The Principal Secretary for University Education and Research, Simon Nabukwesi, made a call at the 67th graduation ceremony of the University of Nairobi last Friday, for higher learning institutions to lead in upscaling innovation and commercialisation of knowledge. His argument resonates with the reality where there is huge potential for the knowledge industry.
But there is more that requires to be done to make it a reality. A decade ago, the place of science and technology in the country’s development agenda was already agreed upon with the enactment by Parliament of the Science, Technology, and Innovation Act.
The law aims at ensuring that science, technology, and innovation is prioritised, promoted, and entrenched in the national production system. That we are still making the same call as a country is a demonstration that we have not lived up to our commitments and taken advantage of the opportunities that exist in this sector.
Prioritisation requires bold, decisive, and consistent action at several levels. We have very talented youth in the country. It is important that their creative energy is harnessed and supported to lead in the innovation space. Last weekend, the Deputy President officiated at the closing ceremony of the Kenya Music Festivals.
This event has gone on for years. Many pupils showcase their talents at these events. It is important that beyond awards such as trophies that the winners receive, the country sets in motion a process for ensuring that talents are identified, and support provided to move the exceptional talents to the next stage that would lead to commercial benefits to the musicians.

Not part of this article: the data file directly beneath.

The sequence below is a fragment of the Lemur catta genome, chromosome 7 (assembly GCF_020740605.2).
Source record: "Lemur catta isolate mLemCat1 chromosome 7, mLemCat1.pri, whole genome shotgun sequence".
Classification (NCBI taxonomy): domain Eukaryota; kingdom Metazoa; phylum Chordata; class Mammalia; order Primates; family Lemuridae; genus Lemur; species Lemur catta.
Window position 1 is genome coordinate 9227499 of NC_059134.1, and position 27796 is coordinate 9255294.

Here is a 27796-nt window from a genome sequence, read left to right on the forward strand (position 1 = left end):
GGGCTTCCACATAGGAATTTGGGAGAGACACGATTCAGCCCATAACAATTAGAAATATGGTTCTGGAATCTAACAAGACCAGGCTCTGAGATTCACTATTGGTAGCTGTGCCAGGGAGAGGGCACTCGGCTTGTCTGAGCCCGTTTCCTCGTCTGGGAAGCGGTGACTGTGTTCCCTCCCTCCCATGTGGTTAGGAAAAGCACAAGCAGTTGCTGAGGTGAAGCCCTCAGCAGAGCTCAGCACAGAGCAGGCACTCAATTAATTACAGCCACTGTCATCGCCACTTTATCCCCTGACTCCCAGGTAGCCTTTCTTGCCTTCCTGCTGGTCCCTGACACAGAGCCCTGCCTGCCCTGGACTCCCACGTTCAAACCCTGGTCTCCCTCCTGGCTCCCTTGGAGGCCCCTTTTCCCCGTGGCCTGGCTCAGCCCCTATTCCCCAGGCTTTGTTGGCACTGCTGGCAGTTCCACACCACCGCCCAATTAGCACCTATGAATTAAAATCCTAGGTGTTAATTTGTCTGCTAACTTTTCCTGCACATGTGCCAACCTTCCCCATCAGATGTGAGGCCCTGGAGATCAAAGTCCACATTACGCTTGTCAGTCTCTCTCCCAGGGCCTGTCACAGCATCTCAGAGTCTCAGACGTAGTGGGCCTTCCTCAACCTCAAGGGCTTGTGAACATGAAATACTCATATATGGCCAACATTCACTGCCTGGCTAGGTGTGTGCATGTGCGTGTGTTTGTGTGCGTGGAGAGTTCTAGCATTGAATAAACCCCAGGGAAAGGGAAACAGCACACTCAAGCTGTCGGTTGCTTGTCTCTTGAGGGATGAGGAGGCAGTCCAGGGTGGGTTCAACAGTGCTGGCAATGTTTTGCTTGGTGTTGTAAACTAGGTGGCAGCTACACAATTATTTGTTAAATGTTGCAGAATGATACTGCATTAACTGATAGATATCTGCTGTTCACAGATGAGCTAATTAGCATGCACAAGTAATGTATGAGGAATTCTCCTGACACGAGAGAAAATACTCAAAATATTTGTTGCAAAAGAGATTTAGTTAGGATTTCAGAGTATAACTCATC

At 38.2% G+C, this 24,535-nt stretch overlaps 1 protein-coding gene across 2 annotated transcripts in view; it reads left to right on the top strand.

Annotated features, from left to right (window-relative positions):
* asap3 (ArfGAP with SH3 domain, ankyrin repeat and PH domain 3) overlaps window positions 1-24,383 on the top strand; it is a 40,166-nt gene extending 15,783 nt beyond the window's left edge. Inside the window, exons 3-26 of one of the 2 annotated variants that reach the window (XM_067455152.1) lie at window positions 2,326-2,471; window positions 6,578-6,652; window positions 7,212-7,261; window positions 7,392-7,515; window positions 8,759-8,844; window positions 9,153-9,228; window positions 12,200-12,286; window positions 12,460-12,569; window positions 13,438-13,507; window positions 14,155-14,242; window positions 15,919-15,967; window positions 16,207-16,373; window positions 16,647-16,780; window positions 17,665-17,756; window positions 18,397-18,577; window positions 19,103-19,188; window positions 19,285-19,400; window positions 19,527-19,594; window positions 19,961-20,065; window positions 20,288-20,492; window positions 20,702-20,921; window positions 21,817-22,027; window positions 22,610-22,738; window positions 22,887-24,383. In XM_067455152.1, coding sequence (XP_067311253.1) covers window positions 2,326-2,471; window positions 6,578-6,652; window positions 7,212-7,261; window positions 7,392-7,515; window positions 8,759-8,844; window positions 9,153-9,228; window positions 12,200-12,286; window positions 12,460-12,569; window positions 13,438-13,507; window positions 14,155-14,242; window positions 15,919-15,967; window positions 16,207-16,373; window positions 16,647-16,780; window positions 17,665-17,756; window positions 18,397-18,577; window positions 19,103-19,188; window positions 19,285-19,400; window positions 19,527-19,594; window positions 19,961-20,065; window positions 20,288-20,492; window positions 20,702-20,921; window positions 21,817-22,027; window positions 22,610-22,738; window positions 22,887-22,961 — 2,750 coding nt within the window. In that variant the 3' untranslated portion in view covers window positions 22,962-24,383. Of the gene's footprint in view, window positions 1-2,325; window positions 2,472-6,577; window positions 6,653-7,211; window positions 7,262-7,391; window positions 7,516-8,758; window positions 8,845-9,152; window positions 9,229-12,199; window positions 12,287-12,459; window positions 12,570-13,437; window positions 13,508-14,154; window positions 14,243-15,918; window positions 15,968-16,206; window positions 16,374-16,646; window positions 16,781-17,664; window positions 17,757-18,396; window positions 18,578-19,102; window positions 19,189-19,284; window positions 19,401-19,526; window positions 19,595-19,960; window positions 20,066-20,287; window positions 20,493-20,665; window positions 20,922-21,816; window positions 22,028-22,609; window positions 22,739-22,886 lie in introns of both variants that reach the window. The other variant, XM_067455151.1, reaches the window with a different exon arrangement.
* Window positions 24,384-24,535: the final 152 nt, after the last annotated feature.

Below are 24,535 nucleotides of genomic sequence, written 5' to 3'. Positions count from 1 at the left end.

Across the world, artistes are highly paid. The Kenyan music and arts industry cries out for investment, intellectual property support and promotion to enable the youth to earn a meaningful living from it and the government the much-needed revenue.
Secondly, is to better align our education system and processes to support innovation. The government has signalled a review of the competency-based curriculum (CBC) to help address the problems that stakeholders have raised since the system was launched a few years ago.
As this happens, it is important that the ideals of the system of nurturing talent are not thrown out the window. The country should not go back to an examination-focused approach to learning.
Instead, we must make it affordable and realistic for children to acquire skills in school that help them identify and pursue their talents. Too many young people finish school without any idea of what career fits their skills.
A few days ago, I was having a conversation with a nephew who is set to sit Form Four exams in around two months. He was still grappling with what career path to follow at university. This is not a good way to proceed.
Government prioritization and financial support are most urgent of all the required interventions.
It is laudable that the Kenya Kwanza manifesto has promised to upscale support to the creative economy and innovation, including dedicated resources to fund start-ups and increased funding to universities and TVETs through a National skill and Funding Council. It is important that this commitment be translated to reality.
In 2013, the STI Act committed to put aside every year, two per cent of the country’s GDP to fund research through the National Research Fund. Unfortunately, the allocations to research and innovation have been decreasing every year.
In addition, Universities’ capitation is based on teaching requirements and not supporting research. In such an environment, the call by Ambassador Nabukwesi last week, while laudable will remain just an aspiration. To translate it to reality, resources must be prioritized for supporting innovative ideas from Kenyans.